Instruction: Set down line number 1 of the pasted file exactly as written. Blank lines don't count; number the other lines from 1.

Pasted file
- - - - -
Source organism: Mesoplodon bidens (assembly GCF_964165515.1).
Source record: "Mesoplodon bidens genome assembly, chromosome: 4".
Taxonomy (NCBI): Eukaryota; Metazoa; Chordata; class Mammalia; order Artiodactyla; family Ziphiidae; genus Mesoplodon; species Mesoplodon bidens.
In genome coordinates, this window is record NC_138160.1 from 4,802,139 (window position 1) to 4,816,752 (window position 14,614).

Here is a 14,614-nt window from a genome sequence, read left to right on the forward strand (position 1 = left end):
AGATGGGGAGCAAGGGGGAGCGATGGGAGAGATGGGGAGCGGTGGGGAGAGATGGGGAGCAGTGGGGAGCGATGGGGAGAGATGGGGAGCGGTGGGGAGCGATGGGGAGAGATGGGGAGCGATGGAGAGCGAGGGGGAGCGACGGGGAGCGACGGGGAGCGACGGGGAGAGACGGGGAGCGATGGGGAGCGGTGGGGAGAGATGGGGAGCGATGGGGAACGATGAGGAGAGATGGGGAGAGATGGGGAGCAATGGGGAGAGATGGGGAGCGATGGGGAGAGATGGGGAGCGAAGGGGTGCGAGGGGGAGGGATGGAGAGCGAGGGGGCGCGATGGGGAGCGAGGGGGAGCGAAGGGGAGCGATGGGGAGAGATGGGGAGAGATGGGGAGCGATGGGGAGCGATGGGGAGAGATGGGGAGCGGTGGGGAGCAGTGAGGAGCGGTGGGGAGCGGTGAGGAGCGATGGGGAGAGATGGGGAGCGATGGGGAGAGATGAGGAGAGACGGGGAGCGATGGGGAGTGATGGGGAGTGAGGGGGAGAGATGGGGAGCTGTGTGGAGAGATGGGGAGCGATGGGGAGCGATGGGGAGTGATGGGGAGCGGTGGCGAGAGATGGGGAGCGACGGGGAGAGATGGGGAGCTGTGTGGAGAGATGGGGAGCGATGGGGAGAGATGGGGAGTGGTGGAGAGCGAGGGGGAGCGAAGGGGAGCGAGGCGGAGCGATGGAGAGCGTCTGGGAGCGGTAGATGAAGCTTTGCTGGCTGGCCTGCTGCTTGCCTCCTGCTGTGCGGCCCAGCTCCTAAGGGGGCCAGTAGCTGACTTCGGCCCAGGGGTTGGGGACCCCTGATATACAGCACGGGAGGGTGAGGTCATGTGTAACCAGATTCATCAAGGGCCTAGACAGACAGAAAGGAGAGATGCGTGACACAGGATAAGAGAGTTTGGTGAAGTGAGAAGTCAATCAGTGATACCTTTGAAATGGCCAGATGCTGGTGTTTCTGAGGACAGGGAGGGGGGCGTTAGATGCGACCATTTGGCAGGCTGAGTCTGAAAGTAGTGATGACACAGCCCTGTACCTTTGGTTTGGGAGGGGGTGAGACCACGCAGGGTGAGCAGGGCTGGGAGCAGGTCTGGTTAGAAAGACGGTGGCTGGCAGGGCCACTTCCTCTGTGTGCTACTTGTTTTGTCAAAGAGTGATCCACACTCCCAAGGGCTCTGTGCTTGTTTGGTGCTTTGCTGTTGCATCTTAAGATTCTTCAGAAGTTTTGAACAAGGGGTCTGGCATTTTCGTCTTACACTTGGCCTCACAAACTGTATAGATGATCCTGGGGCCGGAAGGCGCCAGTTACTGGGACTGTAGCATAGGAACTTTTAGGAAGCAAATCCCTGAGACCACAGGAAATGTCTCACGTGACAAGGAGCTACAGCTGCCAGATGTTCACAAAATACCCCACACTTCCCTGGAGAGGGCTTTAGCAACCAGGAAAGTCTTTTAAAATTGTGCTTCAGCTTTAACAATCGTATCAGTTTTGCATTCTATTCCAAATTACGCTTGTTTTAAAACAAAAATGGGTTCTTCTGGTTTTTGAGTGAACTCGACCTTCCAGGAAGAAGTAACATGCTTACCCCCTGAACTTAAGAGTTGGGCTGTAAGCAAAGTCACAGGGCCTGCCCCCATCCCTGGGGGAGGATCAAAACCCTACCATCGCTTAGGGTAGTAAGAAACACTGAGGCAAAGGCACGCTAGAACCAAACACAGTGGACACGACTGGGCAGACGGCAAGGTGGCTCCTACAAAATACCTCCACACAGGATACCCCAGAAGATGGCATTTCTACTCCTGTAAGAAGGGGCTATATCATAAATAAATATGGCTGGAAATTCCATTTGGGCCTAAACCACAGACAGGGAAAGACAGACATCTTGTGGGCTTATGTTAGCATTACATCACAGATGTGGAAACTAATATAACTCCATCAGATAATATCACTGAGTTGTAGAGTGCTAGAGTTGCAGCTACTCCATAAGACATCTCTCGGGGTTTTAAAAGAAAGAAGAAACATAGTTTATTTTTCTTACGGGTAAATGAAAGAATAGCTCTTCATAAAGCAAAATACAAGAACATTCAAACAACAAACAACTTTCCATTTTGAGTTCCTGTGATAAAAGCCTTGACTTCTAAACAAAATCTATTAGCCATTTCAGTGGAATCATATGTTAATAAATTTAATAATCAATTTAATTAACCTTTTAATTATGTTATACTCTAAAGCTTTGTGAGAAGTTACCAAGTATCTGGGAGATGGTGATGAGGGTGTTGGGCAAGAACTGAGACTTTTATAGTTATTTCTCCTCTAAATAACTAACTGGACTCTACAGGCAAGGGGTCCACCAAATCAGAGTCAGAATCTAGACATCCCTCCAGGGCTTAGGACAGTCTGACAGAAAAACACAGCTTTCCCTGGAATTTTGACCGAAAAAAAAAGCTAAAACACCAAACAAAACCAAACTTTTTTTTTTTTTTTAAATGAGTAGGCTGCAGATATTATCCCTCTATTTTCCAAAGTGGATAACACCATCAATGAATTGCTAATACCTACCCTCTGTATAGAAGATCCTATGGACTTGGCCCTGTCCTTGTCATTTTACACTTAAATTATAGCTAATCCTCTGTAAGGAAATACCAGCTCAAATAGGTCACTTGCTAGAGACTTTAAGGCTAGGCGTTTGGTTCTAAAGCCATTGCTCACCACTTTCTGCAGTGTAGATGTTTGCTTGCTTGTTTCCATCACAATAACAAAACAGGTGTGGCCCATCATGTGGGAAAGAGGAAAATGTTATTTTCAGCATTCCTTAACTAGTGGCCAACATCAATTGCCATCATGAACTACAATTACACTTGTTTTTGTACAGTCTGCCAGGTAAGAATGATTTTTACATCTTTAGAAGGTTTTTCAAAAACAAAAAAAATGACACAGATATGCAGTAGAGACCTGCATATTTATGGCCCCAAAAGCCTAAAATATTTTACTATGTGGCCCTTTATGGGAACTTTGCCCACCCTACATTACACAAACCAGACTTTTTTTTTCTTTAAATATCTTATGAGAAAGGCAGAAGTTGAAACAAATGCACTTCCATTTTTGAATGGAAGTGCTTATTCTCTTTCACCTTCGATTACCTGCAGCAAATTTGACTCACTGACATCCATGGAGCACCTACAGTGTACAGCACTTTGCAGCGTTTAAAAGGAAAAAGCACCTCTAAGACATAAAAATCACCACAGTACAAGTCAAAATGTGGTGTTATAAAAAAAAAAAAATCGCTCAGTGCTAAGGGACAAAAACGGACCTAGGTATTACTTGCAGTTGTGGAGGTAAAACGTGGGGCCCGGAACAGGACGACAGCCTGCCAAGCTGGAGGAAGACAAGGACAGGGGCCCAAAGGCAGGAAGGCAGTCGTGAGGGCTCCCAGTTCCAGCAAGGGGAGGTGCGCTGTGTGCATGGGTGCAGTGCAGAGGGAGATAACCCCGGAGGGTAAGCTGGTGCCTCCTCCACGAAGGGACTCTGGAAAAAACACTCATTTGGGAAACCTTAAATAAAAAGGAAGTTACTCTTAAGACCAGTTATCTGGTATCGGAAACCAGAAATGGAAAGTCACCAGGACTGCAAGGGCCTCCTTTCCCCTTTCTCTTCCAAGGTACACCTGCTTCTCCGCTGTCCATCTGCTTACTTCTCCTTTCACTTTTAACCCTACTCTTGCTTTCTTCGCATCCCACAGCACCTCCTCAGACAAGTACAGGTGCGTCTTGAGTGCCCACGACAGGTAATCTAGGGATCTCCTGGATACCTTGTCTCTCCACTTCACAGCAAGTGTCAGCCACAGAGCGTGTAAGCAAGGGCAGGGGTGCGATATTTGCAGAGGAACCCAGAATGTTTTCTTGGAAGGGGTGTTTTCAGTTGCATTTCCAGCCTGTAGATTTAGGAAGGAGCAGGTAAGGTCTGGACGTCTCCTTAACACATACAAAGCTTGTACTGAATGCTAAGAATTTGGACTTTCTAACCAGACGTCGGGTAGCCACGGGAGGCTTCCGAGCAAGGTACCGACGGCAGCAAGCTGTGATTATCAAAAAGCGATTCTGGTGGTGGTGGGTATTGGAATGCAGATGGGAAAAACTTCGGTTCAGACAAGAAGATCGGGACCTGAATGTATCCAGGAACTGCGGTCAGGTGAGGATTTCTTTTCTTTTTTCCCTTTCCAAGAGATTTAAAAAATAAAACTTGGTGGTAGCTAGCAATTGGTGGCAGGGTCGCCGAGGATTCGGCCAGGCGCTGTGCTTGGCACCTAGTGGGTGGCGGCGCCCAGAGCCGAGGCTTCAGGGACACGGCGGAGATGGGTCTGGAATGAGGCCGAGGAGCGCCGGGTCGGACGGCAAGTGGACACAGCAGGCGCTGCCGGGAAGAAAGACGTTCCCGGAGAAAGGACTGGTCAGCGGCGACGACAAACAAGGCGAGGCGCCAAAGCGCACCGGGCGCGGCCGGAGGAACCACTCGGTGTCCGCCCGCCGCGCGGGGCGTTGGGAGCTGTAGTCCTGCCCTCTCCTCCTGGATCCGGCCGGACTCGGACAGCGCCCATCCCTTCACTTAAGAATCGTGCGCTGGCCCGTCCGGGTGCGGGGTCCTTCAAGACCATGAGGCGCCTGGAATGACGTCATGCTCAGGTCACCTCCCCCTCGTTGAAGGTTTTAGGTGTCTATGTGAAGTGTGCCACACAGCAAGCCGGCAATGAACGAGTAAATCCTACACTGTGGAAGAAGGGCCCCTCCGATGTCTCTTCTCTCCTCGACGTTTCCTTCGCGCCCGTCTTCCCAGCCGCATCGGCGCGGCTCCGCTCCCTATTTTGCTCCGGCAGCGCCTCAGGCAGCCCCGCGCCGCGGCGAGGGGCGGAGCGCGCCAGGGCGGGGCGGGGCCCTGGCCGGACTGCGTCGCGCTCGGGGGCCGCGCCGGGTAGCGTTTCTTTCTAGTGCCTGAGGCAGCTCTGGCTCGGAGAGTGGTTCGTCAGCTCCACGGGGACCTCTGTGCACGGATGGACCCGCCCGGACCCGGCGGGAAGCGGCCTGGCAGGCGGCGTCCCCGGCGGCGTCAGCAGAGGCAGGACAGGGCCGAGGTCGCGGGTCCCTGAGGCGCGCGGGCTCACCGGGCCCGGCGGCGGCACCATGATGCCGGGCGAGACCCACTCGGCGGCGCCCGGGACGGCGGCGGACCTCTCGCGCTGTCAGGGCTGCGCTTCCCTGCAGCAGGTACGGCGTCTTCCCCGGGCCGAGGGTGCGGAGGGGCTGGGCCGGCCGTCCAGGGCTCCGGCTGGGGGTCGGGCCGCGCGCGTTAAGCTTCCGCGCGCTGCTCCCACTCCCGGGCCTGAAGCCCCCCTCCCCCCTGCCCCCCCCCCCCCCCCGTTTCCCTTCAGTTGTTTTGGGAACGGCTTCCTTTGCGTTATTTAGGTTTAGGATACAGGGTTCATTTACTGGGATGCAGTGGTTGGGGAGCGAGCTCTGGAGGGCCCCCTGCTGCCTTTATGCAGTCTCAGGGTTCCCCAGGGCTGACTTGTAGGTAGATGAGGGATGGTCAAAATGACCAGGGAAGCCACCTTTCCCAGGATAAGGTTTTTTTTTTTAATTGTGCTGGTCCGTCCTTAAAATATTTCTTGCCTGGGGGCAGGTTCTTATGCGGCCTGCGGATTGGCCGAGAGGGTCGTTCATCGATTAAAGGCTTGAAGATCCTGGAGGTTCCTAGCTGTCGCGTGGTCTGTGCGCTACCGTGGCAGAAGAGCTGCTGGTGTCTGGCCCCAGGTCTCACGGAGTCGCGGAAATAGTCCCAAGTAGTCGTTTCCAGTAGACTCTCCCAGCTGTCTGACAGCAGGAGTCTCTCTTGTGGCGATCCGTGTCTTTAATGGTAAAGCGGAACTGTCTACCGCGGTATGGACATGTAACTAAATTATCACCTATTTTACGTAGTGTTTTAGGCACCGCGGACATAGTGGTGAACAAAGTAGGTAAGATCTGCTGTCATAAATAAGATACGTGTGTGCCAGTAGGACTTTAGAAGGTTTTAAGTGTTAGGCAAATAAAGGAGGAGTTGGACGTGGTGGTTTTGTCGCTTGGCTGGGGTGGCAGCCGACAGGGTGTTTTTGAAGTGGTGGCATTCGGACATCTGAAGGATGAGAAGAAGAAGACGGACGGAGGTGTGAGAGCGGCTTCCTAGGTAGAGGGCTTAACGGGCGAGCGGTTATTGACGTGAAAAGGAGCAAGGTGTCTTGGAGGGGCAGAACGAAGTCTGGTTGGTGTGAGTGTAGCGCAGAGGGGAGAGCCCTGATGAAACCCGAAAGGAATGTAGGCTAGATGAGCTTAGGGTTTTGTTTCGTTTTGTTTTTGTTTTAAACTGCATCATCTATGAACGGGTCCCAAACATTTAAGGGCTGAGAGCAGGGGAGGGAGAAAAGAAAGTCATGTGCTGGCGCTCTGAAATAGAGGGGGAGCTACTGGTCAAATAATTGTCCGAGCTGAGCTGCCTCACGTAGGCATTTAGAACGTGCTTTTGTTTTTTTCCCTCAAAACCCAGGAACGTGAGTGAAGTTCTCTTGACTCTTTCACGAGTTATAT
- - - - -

Source organism: Mesoplodon bidens (assembly GCF_964165515.1).